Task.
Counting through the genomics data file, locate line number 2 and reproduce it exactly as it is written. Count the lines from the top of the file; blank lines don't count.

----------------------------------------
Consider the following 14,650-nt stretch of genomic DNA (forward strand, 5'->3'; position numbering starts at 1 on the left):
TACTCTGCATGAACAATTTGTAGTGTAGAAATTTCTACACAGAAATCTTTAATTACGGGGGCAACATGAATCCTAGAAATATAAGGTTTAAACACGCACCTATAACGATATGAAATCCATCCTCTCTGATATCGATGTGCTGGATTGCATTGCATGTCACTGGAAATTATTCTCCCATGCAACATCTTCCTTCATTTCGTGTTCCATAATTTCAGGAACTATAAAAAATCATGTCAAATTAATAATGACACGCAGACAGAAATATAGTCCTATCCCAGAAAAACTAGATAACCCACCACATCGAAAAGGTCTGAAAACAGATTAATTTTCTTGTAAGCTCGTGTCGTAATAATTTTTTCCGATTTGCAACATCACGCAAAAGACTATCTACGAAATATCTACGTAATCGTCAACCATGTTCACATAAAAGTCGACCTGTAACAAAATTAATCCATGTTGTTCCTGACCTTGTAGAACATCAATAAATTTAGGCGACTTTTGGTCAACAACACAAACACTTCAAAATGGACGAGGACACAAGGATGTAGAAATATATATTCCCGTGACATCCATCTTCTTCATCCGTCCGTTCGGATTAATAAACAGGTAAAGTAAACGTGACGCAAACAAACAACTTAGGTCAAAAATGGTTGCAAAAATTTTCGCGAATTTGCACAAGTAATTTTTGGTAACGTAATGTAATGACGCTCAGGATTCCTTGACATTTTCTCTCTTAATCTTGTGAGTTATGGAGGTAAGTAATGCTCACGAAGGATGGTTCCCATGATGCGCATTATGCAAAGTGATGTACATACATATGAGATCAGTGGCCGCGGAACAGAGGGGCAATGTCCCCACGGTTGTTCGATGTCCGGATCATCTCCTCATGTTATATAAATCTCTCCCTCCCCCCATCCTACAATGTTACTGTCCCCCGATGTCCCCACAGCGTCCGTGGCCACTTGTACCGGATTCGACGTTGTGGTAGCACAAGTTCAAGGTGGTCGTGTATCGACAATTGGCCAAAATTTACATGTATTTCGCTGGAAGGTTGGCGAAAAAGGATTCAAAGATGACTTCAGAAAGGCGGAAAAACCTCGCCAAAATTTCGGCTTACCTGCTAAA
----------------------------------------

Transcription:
TACTCTGCATGAACAATTTGTAGTGTAGAAATTTCTACACAGAAATCTTTAATTACGGGGGCAACATGAATCCTAGAAATATAAGGTTTAAACACGCACCTATAACGATATGAAATCCATCCTCTCTGATATCGATGTGCTGGATTGCATTGCATGTCACTGGAAATTATTCTCCCATGCAACATCTTCCTTCATTTCGTGTTCCATAATTTCAGGAACTATAAAAAATCATGTCAAATTAATAATGACACGCAGACAGAAATATAGTCCTATCCCAGAAAAACTAGATAACCCACCACATCGAAAAGGTCTGAAAACAGATTAATTTTCTTGTAAGCTCGTGTCGTAATAATTTTTTCCGATTTGCAACATCACGCAAAAGACTATCTACGAAATATCTACGTAATCGTCAACCATGTTCACATAAAAGTCGACCTGTAACAAAATTAATCCATGTTGTTCCTGACCTTGTAGAACATCAATAAATTTAGGCGACTTTTGGTCAACAACACAAACACTTCAAAATGGACGAGGACACAAGGATGTAGAAATATATATTCCCGTGACATCCATCTTCTTCATCCGTCCGTTCGGATTAATAAACAGGTAAAGTAAACGTGACGCAAACAAACAACTTAGGTCAAAAATGGTTGCAAAAATTTTCGCGAATTTGCACAAGTAATTTTTGGTAACGTAATGTAATGACGCTCAGGATTCCTTGACATTTTCTCTCTTAATCTTGTGAGTTATGGAGGTAAGTAATGCTCACGAAGGATGGTTCCCATGATGCGCATTATGCAAAGTGATGTACATACATATGAGATCAGTGGCCGCGGAACAGAGGGGCAATGTCCCCACGGTTGTTCGATGTCCGGATCATCTCCTCATGTTATATAAATCTCTCCCTCCCCCCATCCTACAATGTTACTGTCCCCCGATGTCCCCACAGCGTCCGTGGCCACTTGTACCGGATTCGACGTTGTGGTAGCACAAGTTCAAGGTGGTCGTGTATCGACAATTGGCCAAAATTTACATGTATTTCGCTGGAAGGTTGGCGAAAAAGGATTCAAAGATGACTTCAGAAAGGCGGAAAAACCTCGCCAAAATTTCGGCTTACCTGCTAAA